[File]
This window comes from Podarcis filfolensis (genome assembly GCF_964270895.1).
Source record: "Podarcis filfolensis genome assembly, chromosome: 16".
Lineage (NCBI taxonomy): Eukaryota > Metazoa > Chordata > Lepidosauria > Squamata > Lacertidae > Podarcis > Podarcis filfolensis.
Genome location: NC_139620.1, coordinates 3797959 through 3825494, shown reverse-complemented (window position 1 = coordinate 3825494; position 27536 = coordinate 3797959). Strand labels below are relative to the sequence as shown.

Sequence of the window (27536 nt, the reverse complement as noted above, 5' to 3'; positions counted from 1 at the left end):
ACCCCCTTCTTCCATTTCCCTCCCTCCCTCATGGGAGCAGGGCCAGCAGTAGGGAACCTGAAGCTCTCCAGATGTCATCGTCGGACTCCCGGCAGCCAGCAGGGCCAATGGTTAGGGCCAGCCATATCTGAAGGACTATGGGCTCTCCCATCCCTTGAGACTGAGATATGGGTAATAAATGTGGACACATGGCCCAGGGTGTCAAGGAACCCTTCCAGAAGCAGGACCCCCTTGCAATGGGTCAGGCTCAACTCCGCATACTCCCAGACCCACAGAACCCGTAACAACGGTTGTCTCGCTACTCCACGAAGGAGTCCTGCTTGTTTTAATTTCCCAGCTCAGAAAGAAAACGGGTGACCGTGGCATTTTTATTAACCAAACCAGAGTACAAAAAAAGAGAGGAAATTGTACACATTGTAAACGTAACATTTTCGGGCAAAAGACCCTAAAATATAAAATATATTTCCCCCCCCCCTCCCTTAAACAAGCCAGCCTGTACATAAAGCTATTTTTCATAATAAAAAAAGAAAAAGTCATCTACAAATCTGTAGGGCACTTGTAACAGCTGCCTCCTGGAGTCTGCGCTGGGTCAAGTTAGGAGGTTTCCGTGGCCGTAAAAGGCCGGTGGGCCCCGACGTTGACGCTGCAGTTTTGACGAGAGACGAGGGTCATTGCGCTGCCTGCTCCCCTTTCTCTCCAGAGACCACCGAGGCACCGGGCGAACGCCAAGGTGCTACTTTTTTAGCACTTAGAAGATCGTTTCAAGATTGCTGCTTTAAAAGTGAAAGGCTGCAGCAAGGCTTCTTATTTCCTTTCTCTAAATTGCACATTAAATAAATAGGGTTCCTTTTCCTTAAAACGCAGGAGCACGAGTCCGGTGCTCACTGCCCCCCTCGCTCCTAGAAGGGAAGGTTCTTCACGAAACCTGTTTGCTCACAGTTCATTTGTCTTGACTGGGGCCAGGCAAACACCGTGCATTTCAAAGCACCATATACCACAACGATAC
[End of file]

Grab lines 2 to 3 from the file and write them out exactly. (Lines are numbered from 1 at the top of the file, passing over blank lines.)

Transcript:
Source record: "Podarcis filfolensis genome assembly, chromosome: 16".
Lineage (NCBI taxonomy): Eukaryota > Metazoa > Chordata > Lepidosauria > Squamata > Lacertidae > Podarcis > Podarcis filfolensis.